in 1307, the Grand Master of the Knights Templar was a man called Jacques de Molay. In their book, Lomas and Knight demonstrate that the French king Philip IV had planned to restore his fractured economy by stealing the wealth accumilated by the Knights Templar. Prior to Friday 13th October 1307, the Knights Templar had been a holy order but on this day the Paris Inquisition took 15,000 members, including de Molay and also took control of the Paris Temple. William Imbert was ordered by king Philip to extract a confession from de Molay by whatever means necessary but under no cicumstances was he to kill him.. Lomas and Knight produce evidence to show that one Templar, John of Foligny, confessed to the inquisition that there was a 'secret place' inside the Temple which Lomas and Knight believe resembeld a modern Masonic temple, complete with four items within a wooden chest- a human skull, two thigh bones and a white burial shroud (which is still used today in the ritual of the living ressurection just as it was in the Jerusalem Chuch and by the Knights Templar). According to Lomas and Knight, de Molay was interrogated in the Paris Temple. Lomas and Knight believe that Imbert was outraged at the Templars use of a ressurection ceremony which he felt insulted the resurrection of Jesus, and as a form of irony intended that Molay should suffer as Jesus had. They believe thay Molay was nailed most probably to a large wooden door in the manner described above. They believe that when his right arm was raised above his head and the nail driven through the wrist, that the impact from the nail caused his thumb to swing violently across his palm and dislocated at the joint. This concurs with medical examinations of the shroud.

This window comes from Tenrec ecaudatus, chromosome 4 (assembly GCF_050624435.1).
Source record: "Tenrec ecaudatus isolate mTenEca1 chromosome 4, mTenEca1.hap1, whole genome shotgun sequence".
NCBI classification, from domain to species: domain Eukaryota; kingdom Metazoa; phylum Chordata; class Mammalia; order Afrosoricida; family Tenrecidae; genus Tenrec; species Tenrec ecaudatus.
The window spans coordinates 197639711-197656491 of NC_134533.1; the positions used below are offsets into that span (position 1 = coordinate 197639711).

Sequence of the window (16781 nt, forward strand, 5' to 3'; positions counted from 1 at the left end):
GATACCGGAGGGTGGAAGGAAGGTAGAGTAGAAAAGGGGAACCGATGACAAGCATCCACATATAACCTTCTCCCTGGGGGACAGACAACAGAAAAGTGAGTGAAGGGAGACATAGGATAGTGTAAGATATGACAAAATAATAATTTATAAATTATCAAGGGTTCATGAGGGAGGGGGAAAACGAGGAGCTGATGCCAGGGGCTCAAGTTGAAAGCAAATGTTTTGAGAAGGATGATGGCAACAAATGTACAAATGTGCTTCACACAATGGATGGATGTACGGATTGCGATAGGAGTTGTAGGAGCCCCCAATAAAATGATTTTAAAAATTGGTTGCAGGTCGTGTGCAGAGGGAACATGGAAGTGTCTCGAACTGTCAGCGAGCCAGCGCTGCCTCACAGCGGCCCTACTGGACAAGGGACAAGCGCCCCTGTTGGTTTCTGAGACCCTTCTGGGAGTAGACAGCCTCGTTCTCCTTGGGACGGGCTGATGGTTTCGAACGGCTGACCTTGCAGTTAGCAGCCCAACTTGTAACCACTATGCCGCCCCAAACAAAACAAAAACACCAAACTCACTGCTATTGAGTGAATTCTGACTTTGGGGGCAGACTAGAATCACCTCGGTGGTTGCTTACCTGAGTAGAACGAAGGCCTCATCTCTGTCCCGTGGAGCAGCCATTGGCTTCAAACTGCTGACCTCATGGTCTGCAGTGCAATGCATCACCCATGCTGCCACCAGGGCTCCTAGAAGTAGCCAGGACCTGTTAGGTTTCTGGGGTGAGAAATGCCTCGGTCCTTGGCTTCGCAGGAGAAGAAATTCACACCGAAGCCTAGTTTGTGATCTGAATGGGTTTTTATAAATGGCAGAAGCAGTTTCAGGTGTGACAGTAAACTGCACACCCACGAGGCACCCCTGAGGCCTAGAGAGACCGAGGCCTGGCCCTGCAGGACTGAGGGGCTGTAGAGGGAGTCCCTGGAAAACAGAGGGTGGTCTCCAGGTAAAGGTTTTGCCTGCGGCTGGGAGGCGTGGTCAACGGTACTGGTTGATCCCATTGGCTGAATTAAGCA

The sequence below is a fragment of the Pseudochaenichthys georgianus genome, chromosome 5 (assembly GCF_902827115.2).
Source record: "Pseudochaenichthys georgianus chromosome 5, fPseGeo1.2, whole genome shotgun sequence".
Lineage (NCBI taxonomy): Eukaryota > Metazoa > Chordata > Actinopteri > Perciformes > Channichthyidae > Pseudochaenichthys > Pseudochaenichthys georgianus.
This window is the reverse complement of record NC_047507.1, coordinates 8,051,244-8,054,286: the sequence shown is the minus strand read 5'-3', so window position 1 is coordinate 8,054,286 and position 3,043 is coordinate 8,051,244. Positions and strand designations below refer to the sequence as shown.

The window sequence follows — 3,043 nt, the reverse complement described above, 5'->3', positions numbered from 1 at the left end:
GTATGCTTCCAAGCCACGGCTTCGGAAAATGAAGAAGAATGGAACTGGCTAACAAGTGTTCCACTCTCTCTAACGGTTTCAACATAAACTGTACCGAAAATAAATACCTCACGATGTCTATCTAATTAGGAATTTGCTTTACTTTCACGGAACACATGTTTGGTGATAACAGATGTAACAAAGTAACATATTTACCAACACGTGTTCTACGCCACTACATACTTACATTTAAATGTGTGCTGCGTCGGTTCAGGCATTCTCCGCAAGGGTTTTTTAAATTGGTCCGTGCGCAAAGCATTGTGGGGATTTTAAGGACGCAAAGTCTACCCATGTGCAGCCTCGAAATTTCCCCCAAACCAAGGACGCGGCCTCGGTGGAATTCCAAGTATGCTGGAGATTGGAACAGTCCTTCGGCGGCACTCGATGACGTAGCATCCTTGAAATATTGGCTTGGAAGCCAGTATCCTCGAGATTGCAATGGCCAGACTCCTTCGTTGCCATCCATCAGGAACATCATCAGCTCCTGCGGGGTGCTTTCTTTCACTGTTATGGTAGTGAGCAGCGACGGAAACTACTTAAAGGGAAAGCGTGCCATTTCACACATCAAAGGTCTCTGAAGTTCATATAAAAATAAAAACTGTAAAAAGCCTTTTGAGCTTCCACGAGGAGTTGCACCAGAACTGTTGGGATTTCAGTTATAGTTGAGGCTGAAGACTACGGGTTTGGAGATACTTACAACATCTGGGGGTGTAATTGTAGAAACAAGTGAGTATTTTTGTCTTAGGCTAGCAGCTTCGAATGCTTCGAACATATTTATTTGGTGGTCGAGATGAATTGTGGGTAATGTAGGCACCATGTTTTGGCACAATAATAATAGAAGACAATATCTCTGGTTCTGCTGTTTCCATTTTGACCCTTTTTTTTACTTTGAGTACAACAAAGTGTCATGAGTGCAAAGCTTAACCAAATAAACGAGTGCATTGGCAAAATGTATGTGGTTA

This trauma would have produced large amounts of lactic acid, leading to 'metabolic acidosis' this produces severe cramps and was not helped by the fact Molay would not have been able to breathe propperly. This would have caused 'respiratory acidosis'. It was at this point, Lomas and Knight believe, that Molay was taken down and covered with the shroud found within the wooden chest to show that his "mocking use of a shroud had not gone unnoticed by the Holy Inquisition". Molay was then placed into the same bed that he had been dragged from, supporting the notion that the man on the shroud had been on a soft surface at the time the image was made. As Molay had no family in the area to care for him, Lomas and Knight believe that the family of his right hand man, that of Jean de Charney was called in to care for him. The Charney family removed the shroud and nursed him to health, though the scars never healed and some years later Molay showed papal representatives the extent of his injuries. The shroud which was bloodied, but a useful cloth, was washed and put away.